Is your heart aging well? A systems biology approa.. (MODELAGE)
Is your heart aging well? A systems biology approach to characterize cardiac aging from the cell to the body surface
Start date: Oct 1, 2015,
End date: Sep 30, 2020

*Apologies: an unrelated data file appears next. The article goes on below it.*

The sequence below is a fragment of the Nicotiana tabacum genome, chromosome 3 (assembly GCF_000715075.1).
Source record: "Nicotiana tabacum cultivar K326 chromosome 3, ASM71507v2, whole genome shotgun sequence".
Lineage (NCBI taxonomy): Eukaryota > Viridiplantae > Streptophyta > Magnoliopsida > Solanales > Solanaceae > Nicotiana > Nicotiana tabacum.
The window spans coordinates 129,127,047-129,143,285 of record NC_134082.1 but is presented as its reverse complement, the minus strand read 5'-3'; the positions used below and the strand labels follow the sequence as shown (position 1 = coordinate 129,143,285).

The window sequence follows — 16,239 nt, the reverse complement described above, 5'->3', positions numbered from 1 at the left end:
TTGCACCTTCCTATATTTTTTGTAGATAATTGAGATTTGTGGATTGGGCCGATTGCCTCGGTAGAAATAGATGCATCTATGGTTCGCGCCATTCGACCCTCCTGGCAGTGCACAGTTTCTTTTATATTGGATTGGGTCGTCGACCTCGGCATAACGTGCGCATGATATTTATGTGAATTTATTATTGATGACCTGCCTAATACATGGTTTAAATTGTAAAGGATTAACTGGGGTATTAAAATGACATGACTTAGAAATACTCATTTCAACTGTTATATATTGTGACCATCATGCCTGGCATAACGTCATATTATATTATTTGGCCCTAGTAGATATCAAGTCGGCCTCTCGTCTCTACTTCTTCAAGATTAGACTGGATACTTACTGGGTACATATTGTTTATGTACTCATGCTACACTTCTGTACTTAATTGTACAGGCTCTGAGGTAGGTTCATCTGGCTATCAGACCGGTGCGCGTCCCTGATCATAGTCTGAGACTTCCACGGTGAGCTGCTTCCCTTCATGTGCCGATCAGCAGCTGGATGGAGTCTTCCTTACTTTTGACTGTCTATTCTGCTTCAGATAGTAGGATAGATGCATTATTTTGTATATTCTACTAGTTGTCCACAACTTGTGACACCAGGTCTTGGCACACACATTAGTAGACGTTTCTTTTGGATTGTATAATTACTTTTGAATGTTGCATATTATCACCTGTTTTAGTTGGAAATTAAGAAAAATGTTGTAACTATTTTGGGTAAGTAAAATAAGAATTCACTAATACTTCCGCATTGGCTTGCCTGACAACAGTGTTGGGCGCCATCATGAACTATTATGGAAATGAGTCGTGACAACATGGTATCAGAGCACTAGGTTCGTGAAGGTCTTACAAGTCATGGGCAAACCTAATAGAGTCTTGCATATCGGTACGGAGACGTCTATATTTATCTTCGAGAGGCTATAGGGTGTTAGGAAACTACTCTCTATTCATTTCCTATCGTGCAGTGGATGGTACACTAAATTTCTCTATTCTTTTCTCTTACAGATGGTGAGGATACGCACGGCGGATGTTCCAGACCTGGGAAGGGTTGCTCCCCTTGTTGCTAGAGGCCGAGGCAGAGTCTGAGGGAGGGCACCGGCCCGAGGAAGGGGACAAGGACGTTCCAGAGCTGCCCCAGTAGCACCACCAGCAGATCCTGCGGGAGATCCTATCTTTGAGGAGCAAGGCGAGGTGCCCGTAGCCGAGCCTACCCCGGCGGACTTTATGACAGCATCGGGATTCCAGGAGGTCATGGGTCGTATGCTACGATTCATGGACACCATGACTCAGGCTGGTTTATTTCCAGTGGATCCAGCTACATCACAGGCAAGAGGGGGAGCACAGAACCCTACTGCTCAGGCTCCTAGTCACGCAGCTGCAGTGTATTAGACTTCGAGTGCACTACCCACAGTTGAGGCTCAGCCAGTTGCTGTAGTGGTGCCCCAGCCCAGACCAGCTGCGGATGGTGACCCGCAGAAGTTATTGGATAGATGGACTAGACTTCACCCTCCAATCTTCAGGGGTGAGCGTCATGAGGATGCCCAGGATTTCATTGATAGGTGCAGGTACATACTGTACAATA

Europe is facing a striking change in its demographics with an increasingly larger proportion of citizens aged 65 years and over. Aging is characterized by a progressive decline in the physiological functions of the body, with very notable effects on the heart. These effects are associated with a higher prevalence of arrhythmias, which, on top of deteriorating quality of life, increase the risk of other cardiovascular diseases like stroke, heart failure and neurological sequelae. Investigations targeting cardiac aging have often focused on assessing the effects of a specific contributing factor, at a single evaluation scale (molecular, cell, tissue, organ) and in many cases using animal species not relevant to humans in terms of aging mechanisms. MODELAGE proposes a multi-scale, multi-factorial research that is expected to make an important step in the characterization of human heart aging at both the population and individual levels. MODELAGE will work on an integrative methodological framework in which in silico modeling will be combined with in vitro cell and tissue analysis and in vivo electrocardiographic evaluation to investigate how cardiac aging manifests at a range of scales, from cell to body surface, and how electrical, structural and autonomic alterations contribute to such manifestations in humans. Indices describing spatio-temporal dynamics of cardiac electrophysiology will be evaluated in a population of young to senescent individuals using a novel feedback control approach. Inter-individual age-related variations in those indices will be assessed and correlated with markers of biological age (as opposed to chronological age). By investigating the mechanisms underlying inter-individual differences in cardiac dynamics, MODELAGE will set links to arrhythmia susceptibility and will propose novel non-invasive markers to identify high-risk senescent individuals for which preventive anti-arrhythmic treatment should be considered.
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